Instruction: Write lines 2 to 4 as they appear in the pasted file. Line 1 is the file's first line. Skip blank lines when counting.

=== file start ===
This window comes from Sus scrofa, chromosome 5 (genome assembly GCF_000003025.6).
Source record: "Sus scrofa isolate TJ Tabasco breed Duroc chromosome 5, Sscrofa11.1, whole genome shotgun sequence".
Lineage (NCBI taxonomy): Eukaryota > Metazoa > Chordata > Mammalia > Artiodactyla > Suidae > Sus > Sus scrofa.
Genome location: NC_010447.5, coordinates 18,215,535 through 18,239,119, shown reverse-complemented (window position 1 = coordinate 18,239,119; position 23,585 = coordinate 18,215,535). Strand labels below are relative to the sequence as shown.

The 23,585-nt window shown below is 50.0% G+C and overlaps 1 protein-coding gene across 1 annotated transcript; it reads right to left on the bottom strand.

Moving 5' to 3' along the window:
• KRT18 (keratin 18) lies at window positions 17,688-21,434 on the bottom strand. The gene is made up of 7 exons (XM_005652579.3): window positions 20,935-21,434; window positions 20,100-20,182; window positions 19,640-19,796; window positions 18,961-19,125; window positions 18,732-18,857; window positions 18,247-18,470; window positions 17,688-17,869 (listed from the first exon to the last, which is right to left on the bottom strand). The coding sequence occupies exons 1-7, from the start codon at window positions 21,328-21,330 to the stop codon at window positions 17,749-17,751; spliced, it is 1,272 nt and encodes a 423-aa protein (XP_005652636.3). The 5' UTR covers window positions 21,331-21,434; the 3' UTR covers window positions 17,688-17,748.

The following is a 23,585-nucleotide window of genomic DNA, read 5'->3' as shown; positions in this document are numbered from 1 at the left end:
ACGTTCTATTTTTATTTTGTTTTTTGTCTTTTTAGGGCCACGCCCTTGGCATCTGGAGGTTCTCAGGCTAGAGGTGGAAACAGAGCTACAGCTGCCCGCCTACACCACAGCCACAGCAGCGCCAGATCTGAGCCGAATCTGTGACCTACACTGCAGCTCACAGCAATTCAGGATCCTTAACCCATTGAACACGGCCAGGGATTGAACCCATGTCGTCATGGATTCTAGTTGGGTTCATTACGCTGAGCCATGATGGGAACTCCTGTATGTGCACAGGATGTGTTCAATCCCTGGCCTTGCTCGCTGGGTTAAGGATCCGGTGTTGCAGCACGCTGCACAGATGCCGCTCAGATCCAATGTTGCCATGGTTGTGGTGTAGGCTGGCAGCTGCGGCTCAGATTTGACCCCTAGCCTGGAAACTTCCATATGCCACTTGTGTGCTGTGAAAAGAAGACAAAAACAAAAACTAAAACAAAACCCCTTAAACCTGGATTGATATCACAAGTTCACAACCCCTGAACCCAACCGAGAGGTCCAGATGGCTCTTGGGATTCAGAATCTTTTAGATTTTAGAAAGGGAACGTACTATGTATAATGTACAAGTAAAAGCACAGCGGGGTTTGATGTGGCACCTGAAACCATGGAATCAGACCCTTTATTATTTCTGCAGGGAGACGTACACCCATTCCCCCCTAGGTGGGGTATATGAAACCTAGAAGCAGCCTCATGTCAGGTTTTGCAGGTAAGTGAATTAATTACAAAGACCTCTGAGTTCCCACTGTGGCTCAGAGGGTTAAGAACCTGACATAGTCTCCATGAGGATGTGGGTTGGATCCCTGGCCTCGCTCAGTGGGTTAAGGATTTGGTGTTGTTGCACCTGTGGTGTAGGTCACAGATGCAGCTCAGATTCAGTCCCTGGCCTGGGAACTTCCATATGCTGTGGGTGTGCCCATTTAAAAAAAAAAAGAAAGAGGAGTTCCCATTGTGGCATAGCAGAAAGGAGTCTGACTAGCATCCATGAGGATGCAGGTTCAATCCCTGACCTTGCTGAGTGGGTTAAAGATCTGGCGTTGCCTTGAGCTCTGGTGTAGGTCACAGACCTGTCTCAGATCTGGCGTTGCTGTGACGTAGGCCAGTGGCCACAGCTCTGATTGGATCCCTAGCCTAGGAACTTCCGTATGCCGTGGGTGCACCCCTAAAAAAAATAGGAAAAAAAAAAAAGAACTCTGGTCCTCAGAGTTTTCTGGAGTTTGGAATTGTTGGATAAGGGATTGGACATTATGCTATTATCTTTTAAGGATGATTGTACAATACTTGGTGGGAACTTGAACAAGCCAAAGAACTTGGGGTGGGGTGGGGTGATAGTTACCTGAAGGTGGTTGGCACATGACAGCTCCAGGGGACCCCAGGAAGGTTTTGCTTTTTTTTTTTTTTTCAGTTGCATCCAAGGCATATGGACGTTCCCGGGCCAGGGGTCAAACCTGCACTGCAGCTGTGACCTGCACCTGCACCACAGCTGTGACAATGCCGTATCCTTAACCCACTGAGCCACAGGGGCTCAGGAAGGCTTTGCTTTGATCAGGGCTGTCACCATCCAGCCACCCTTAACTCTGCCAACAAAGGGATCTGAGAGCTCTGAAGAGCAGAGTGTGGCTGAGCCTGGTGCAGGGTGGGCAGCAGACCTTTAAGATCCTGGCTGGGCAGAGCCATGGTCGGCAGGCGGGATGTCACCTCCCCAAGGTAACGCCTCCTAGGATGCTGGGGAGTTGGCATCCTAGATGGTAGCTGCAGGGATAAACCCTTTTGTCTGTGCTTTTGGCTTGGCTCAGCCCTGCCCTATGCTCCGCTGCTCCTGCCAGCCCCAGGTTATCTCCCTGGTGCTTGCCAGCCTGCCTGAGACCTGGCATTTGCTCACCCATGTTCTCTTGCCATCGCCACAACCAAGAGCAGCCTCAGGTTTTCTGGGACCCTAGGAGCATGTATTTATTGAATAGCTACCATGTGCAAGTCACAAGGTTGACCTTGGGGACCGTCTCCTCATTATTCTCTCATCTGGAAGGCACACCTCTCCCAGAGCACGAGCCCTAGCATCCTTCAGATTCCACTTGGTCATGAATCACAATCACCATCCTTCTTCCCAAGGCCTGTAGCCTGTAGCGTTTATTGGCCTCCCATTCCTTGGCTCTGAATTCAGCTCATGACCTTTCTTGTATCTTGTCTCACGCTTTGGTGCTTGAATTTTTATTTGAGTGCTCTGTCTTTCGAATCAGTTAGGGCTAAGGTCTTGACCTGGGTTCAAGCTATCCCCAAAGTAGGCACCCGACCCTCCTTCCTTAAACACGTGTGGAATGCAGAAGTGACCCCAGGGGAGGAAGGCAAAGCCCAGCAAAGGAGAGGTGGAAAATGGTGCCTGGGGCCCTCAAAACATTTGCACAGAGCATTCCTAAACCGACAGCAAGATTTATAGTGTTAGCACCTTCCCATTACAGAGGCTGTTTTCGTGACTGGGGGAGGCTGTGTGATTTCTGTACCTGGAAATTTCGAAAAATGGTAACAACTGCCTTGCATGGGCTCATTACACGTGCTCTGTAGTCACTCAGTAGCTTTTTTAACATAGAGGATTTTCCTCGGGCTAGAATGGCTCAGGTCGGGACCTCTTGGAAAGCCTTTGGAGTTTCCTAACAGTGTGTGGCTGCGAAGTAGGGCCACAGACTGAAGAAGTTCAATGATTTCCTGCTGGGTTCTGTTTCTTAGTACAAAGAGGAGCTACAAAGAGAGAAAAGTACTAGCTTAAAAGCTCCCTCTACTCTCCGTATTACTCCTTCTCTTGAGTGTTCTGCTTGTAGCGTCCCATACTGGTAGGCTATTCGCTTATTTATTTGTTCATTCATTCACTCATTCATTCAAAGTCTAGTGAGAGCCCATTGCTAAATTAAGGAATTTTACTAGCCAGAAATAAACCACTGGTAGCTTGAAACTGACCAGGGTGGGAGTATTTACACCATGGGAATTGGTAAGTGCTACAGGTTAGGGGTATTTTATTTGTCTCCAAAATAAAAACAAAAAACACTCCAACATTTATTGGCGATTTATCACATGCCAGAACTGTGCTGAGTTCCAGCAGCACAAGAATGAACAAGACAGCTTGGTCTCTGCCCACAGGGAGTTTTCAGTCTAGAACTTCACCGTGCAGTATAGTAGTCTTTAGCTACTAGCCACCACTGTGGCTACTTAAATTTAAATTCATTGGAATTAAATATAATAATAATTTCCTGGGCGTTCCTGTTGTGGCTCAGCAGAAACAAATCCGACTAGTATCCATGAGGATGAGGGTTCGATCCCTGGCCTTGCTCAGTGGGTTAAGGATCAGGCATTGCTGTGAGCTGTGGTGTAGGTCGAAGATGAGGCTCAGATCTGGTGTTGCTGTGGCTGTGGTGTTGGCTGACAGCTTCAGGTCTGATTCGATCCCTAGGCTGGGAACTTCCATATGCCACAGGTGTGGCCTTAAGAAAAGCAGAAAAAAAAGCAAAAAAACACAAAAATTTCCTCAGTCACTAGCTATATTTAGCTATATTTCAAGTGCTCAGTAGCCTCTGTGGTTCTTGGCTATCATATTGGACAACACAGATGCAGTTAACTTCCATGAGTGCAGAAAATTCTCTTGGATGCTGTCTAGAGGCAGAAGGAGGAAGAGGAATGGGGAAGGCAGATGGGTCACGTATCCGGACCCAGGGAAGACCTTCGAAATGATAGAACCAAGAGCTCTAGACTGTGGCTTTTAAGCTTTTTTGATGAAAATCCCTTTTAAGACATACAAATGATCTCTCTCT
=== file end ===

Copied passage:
Source record: "Sus scrofa isolate TJ Tabasco breed Duroc chromosome 5, Sscrofa11.1, whole genome shotgun sequence".
Lineage (NCBI taxonomy): Eukaryota > Metazoa > Chordata > Mammalia > Artiodactyla > Suidae > Sus > Sus scrofa.
Genome location: NC_010447.5, coordinates 18,215,535 through 18,239,119, shown reverse-complemented (window position 1 = coordinate 18,239,119; position 23,585 = coordinate 18,215,535). Strand labels below are relative to the sequence as shown.